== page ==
The turning point came in May 2010, when a group of protesters dressed in caps and gowns staged a sit-in at the Tucson offices of Sen. John McCain, Perez said. Among the four protesters arrested were three who were in the country illegally. It was the first time students had deliberately gotten arrested and risked deportation in an act of civil disobedience, according to Perez and other activists familiar with the incident.

Protests heat up

Since then, civil disobedience in Arizona and around the country has steadily increased.

Among the most recent examples:

On July 24, four undocumented immigrants were arrested after stopping traffic at an intersection outside the Sandra Day O'Connor U.S. Courthouse in Phoenix. They were protesting Maricopa County Sheriff Joe Arpaio's tough stance against illegal immigrants on the same day he was at the courthouse defending himself against a racial-profiling lawsuit accusing his office of targeting Latinos to search for illegal immigrants.

On Sept. 4, 10 undocumented immigrants, including three from Arizona, were arrested when they blocked a busy intersection in downtown Charlotte, N.C., on the first day of the Democratic National Convention. The protesters said they wanted to push President Barack Obama to legalize illegal immigrants instead of deporting them.

On Sept. 7, four undocumented immigrants and two supporters were arrested while blocking traffic in Los Angeles. They were trying to pressure Los Angeles County Sheriff Lee Baca to stop working with federal immigration authorities to identify and arrest illegal immigrants.

More civil disobedience may now be on the way. Local police are about to begin enforcing the so-called "show me your papers" provision of SB 1070 following a U.S. Supreme Court ruling in June that rejected an argument that the provision is unconstitutional.

That provision requires police officers to check the legal status of a person stopped or arrested under certain conditions during investigations or traffic stops.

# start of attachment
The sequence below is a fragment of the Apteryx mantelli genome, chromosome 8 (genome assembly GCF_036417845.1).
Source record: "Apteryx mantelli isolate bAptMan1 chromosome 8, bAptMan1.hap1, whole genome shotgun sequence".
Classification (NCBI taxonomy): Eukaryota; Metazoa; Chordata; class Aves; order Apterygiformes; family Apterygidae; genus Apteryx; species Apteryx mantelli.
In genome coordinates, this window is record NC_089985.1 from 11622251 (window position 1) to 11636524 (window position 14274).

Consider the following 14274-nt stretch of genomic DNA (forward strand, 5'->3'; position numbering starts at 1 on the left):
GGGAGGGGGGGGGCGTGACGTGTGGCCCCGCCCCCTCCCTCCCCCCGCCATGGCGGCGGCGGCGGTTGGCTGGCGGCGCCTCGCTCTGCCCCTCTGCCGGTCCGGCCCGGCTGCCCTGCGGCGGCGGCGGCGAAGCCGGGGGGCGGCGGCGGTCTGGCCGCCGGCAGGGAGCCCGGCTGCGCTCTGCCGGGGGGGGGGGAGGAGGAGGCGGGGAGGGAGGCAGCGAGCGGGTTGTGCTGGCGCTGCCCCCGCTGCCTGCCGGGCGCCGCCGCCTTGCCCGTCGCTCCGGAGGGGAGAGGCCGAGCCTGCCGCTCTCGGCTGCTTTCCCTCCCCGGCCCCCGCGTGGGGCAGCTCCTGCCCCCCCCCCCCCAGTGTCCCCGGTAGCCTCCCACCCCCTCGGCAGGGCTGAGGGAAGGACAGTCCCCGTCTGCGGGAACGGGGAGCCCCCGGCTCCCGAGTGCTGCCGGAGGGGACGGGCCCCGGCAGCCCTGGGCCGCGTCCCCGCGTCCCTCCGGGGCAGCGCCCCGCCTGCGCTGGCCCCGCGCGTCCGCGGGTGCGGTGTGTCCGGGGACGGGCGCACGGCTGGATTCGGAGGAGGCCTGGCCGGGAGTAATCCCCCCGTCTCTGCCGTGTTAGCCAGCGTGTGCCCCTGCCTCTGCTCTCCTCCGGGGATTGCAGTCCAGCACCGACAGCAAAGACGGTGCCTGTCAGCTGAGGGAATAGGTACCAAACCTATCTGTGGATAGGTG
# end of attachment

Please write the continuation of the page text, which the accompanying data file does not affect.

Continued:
To protest the law, organizers from Puente Arizona say they are considering civil disobedience, including getting arrested by blocking streets.

"It's empowering," said Carlos Garcia, director of Puente Arizona. "But what it really comes down to is challenging the law itself and us being able to tell the stories of undocumented people and why they are risking everything."

In July, Puente created a Facebook page to drum up support for the "UndocuBus." About two dozen undocumented immigrants rode the 1970s-era passenger bus on a six-week trip across the country that began in Phoenix and ended in Charlotte. Along the way, the bus, painted bright turquoise with butterflies and the slogan "No papers no fear" on the sides, made stops in 15 cities, including Knoxville, Tenn.

In that city four of about 50 protesters blocking a city street were arrested on Aug. 28. They were protesting the local sheriff's participation in a federal program that gives local police the authority to enforce federal immigration laws.

The UndocuBus' trip culminated with a protest that blocked an intersection near the site of the Democratic National Convention in Charlotte.

Among the 10 people arrested there was Phoenix resident and UndocuBus rider Gerardo Torres, 41, an undocumented immigrant from Aguas Calientes, Mexico.

Torres, a handyman, said it wasn't until the night before, during a meeting at a local church, that he decided to get arrested.

"I wanted to prove the point to the (undocumented) community that when we are together and we are united, we have a lot of power," said Torres, who said he has been living in the country illegally since 1993, when his six-month tourist visa expired.

Torres conceded, however, that he knew the chances of being put into deportation proceedings were slim because he has no criminal record.